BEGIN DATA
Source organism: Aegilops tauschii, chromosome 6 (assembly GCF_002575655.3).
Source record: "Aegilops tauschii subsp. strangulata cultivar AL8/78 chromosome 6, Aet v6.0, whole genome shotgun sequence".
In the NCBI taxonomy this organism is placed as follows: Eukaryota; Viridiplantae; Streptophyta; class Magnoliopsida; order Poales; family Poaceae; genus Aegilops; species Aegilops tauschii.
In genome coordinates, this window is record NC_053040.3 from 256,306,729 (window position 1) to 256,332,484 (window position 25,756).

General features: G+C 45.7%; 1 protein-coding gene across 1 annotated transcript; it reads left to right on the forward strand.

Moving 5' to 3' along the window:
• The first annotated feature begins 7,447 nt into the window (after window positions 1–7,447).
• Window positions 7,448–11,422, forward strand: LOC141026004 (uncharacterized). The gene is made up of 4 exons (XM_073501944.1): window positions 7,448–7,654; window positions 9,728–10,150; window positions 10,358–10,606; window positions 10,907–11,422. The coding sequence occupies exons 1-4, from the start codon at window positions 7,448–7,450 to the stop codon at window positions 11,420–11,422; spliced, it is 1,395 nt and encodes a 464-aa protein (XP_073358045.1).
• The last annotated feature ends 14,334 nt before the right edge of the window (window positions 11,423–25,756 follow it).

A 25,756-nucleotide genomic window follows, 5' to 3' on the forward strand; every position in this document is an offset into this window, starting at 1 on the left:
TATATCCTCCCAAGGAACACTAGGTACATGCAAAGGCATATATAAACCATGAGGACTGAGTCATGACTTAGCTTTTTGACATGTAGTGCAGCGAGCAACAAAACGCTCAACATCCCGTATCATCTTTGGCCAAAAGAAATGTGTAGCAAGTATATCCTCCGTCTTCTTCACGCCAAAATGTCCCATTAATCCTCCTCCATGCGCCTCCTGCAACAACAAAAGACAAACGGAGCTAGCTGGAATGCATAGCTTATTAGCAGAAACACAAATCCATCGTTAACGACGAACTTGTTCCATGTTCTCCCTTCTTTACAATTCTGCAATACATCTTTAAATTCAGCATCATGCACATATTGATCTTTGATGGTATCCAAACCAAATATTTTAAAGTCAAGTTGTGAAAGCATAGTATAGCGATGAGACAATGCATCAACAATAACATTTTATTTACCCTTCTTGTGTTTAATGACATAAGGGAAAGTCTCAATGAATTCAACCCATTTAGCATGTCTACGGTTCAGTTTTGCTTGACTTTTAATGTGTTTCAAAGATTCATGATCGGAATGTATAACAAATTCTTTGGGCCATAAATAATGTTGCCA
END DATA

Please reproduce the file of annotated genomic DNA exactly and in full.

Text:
Source organism: Aegilops tauschii, chromosome 6 (assembly GCF_002575655.3).
Source record: "Aegilops tauschii subsp. strangulata cultivar AL8/78 chromosome 6, Aet v6.0, whole genome shotgun sequence".
In the NCBI taxonomy this organism is placed as follows: Eukaryota; Viridiplantae; Streptophyta; class Magnoliopsida; order Poales; family Poaceae; genus Aegilops; species Aegilops tauschii.
In genome coordinates, this window is record NC_053040.3 from 256,306,729 (window position 1) to 256,332,484 (window position 25,756).

General features: G+C 45.7%; 1 protein-coding gene across 1 annotated transcript; it reads left to right on the forward strand.

Moving 5' to 3' along the window:
• The first annotated feature begins 7,447 nt into the window (after window positions 1–7,447).
• Window positions 7,448–11,422, forward strand: LOC141026004 (uncharacterized). The gene is made up of 4 exons (XM_073501944.1): window positions 7,448–7,654; window positions 9,728–10,150; window positions 10,358–10,606; window positions 10,907–11,422. The coding sequence occupies exons 1-4, from the start codon at window positions 7,448–7,450 to the stop codon at window positions 11,420–11,422; spliced, it is 1,395 nt and encodes a 464-aa protein (XP_073358045.1).
• The last annotated feature ends 14,334 nt before the right edge of the window (window positions 11,423–25,756 follow it).

A 25,756-nucleotide genomic window follows, 5' to 3' on the forward strand; every position in this document is an offset into this window, starting at 1 on the left:
TATATCCTCCCAAGGAACACTAGGTACATGCAAAGGCATATATAAACCATGAGGACTGAGTCATGACTTAGCTTTTTGACATGTAGTGCAGCGAGCAACAAAACGCTCAACATCCCGTATCATCTTTGGCCAAAAGAAATGTGTAGCAAGTATATCCTCCGTCTTCTTCACGCCAAAATGTCCCATTAATCCTCCTCCATGCGCCTCCTGCAACAACAAAAGACAAACGGAGCTAGCTGGAATGCATAGCTTATTAGCAGAAACACAAATCCATCGTTAACGACGAACTTGTTCCATGTTCTCCCTTCTTTACAATTCTGCAATACATCTTTAAATTCAGCATCATGCACATATTGATCTTTGATGGTATCCAAACCAAATATTTTAAAGTCAAGTTGTGAAAGCATAGTATAGCGATGAGACAATGCATCAACAATAACATTTTATTTACCCTTCTTGTGTTTAATGACATAAGGGAAAGTCTCAATGAATTCAACCCATTTAGCATGTCTACGGTTCAGTTTTGCTTGACTTTTAATGTGTTTCAAAGATTCATGATCGGAATGTATAACAAATTCTTTGGGCCATAAATAATGTTGCCA